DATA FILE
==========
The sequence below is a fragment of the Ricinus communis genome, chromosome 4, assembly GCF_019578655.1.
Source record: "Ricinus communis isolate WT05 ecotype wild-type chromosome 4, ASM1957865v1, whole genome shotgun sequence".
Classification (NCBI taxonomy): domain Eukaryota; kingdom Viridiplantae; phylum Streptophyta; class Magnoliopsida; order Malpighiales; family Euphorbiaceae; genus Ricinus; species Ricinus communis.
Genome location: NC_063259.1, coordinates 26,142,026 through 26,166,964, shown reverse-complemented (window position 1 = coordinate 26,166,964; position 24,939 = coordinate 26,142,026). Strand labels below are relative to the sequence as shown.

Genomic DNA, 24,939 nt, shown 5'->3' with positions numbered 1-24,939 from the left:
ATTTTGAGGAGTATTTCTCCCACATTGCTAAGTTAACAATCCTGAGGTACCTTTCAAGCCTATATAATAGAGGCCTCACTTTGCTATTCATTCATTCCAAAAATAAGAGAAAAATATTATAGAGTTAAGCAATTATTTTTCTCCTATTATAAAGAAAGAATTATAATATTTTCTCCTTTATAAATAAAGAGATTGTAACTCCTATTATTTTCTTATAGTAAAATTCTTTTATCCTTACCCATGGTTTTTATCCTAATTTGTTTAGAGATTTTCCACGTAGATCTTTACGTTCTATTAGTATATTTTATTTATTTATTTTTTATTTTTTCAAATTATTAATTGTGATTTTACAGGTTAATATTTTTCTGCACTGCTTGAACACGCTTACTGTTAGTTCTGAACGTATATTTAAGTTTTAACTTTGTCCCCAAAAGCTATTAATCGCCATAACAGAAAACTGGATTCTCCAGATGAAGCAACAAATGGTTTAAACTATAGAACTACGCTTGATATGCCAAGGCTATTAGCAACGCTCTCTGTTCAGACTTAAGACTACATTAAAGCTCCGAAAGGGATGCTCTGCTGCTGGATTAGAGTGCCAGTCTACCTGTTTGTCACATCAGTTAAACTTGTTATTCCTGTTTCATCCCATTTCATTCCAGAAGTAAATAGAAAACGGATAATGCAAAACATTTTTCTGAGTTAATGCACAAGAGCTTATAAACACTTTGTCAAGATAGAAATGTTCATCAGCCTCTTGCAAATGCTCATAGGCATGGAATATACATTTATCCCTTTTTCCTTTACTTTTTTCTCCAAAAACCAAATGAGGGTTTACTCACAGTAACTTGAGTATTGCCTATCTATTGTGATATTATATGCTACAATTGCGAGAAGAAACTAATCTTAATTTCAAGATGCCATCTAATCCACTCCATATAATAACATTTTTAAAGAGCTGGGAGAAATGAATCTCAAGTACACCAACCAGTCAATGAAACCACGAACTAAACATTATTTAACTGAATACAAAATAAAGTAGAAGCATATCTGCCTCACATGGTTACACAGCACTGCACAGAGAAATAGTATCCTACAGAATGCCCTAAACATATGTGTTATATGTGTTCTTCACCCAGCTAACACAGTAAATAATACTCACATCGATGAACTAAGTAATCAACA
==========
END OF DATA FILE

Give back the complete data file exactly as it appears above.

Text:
The sequence below is a fragment of the Ricinus communis genome, chromosome 4, assembly GCF_019578655.1.
Source record: "Ricinus communis isolate WT05 ecotype wild-type chromosome 4, ASM1957865v1, whole genome shotgun sequence".
Classification (NCBI taxonomy): domain Eukaryota; kingdom Viridiplantae; phylum Streptophyta; class Magnoliopsida; order Malpighiales; family Euphorbiaceae; genus Ricinus; species Ricinus communis.
Genome location: NC_063259.1, coordinates 26,142,026 through 26,166,964, shown reverse-complemented (window position 1 = coordinate 26,166,964; position 24,939 = coordinate 26,142,026). Strand labels below are relative to the sequence as shown.

Genomic DNA, 24,939 nt, shown 5'->3' with positions numbered 1-24,939 from the left:
ATTTTGAGGAGTATTTCTCCCACATTGCTAAGTTAACAATCCTGAGGTACCTTTCAAGCCTATATAATAGAGGCCTCACTTTGCTATTCATTCATTCCAAAAATAAGAGAAAAATATTATAGAGTTAAGCAATTATTTTTCTCCTATTATAAAGAAAGAATTATAATATTTTCTCCTTTATAAATAAAGAGATTGTAACTCCTATTATTTTCTTATAGTAAAATTCTTTTATCCTTACCCATGGTTTTTATCCTAATTTGTTTAGAGATTTTCCACGTAGATCTTTACGTTCTATTAGTATATTTTATTTATTTATTTTTTATTTTTTCAAATTATTAATTGTGATTTTACAGGTTAATATTTTTCTGCACTGCTTGAACACGCTTACTGTTAGTTCTGAACGTATATTTAAGTTTTAACTTTGTCCCCAAAAGCTATTAATCGCCATAACAGAAAACTGGATTCTCCAGATGAAGCAACAAATGGTTTAAACTATAGAACTACGCTTGATATGCCAAGGCTATTAGCAACGCTCTCTGTTCAGACTTAAGACTACATTAAAGCTCCGAAAGGGATGCTCTGCTGCTGGATTAGAGTGCCAGTCTACCTGTTTGTCACATCAGTTAAACTTGTTATTCCTGTTTCATCCCATTTCATTCCAGAAGTAAATAGAAAACGGATAATGCAAAACATTTTTCTGAGTTAATGCACAAGAGCTTATAAACACTTTGTCAAGATAGAAATGTTCATCAGCCTCTTGCAAATGCTCATAGGCATGGAATATACATTTATCCCTTTTTCCTTTACTTTTTTCTCCAAAAACCAAATGAGGGTTTACTCACAGTAACTTGAGTATTGCCTATCTATTGTGATATTATATGCTACAATTGCGAGAAGAAACTAATCTTAATTTCAAGATGCCATCTAATCCACTCCATATAATAACATTTTTAAAGAGCTGGGAGAAATGAATCTCAAGTACACCAACCAGTCAATGAAACCACGAACTAAACATTATTTAACTGAATACAAAATAAAGTAGAAGCATATCTGCCTCACATGGTTACACAGCACTGCACAGAGAAATAGTATCCTACAGAATGCCCTAAACATATGTGTTATATGTGTTCTTCACCCAGCTAACACAGTAAATAATACTCACATCGATGAACTAAGTAATCAACA